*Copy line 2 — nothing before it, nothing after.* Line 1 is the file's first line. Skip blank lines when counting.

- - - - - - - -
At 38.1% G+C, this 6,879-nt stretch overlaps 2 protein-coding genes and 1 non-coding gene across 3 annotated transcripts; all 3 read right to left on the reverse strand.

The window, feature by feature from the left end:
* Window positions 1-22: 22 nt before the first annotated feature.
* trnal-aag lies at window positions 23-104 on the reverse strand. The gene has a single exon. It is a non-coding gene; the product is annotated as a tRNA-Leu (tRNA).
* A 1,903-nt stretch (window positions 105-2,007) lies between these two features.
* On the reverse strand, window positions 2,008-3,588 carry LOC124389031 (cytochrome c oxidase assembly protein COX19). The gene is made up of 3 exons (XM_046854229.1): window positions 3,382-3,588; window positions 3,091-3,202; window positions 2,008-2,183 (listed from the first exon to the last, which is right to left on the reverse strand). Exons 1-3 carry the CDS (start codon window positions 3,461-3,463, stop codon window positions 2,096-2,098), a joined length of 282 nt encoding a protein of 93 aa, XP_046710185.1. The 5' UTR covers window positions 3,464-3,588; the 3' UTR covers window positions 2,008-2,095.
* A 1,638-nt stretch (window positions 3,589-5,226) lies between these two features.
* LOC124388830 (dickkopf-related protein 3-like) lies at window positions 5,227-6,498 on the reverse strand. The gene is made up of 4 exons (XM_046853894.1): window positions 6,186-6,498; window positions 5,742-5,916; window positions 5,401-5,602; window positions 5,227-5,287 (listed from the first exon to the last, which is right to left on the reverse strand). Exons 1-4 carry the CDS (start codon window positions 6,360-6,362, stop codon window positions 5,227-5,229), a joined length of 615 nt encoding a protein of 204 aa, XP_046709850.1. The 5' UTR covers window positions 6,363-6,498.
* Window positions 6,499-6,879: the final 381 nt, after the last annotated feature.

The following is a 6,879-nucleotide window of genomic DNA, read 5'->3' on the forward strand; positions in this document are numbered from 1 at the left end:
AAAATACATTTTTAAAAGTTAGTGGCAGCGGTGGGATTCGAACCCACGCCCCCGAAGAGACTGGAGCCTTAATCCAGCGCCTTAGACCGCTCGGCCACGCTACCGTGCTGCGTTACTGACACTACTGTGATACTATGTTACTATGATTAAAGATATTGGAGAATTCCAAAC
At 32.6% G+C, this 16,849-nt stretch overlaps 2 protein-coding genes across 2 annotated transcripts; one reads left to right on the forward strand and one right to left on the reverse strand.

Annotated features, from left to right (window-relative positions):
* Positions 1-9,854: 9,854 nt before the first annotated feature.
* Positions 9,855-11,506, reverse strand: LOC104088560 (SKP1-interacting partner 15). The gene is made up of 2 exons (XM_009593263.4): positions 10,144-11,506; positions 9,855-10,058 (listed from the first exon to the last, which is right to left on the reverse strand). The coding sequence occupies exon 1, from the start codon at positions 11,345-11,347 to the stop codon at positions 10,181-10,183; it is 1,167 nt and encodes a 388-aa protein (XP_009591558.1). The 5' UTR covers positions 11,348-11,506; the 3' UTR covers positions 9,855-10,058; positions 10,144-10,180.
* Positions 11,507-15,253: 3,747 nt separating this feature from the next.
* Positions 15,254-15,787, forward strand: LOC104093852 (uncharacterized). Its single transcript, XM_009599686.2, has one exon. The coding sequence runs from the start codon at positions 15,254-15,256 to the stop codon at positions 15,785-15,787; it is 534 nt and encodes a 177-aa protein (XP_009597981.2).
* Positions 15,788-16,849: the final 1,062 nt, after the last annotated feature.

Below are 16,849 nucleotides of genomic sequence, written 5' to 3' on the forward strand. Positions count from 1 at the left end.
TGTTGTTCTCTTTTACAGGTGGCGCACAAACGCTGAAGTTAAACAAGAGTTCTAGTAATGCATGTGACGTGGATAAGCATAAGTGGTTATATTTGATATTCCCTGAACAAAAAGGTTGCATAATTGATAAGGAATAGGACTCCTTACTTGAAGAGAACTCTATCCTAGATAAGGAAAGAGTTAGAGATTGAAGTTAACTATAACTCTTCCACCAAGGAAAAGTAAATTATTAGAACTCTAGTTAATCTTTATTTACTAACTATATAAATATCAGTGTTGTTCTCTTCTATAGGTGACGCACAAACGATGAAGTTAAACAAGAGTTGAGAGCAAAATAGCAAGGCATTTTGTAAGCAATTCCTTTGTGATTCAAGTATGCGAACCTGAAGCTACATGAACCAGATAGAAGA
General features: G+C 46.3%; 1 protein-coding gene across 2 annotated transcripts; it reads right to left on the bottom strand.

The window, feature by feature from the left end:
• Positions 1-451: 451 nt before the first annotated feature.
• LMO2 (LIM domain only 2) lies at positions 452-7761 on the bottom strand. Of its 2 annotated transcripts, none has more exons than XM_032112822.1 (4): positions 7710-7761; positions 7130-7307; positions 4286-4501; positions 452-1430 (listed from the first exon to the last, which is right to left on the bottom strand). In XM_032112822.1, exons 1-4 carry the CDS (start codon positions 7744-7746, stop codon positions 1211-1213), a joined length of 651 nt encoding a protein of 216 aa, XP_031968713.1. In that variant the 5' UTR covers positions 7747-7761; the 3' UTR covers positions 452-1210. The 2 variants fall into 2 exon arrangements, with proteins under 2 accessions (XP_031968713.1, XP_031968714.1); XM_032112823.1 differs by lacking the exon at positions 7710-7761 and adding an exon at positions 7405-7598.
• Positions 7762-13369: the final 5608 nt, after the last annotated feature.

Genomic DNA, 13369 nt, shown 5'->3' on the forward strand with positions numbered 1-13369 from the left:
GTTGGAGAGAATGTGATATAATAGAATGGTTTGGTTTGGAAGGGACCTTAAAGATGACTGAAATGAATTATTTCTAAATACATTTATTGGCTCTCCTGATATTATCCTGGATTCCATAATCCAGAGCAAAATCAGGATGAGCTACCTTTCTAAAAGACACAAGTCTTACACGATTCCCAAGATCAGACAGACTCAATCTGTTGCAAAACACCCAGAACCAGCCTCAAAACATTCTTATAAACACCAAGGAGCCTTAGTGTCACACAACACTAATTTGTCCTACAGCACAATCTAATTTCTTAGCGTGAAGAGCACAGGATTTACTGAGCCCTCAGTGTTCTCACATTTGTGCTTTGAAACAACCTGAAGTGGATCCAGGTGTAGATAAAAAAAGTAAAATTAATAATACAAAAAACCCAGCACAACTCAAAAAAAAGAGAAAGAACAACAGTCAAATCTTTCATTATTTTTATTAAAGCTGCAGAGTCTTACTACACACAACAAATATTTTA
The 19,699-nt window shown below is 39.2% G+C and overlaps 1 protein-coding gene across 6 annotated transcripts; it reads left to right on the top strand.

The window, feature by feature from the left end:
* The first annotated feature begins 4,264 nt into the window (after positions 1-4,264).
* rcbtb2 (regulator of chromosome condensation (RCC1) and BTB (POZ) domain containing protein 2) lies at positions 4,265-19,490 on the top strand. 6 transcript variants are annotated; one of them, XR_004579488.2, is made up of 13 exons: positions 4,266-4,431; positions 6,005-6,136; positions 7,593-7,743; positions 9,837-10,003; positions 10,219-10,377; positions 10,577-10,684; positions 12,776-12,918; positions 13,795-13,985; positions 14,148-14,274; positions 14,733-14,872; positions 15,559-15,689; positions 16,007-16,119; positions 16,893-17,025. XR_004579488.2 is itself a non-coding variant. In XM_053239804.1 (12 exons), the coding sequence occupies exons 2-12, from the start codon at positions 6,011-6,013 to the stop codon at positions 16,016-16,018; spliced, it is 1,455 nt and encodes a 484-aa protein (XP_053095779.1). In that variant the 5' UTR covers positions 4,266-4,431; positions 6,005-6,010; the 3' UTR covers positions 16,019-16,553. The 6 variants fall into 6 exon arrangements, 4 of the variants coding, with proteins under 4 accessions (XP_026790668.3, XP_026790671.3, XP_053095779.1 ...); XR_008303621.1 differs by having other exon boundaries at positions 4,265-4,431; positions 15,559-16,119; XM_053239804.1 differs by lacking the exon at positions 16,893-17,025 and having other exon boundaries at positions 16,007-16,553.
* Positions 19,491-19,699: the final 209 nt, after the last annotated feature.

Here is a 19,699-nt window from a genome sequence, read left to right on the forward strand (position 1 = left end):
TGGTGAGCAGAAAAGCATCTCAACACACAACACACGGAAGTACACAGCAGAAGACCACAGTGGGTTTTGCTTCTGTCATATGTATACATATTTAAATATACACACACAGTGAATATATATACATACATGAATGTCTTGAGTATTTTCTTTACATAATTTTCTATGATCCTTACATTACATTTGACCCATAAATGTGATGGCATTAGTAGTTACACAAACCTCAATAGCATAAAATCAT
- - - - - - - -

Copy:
The window, feature by feature from the left end: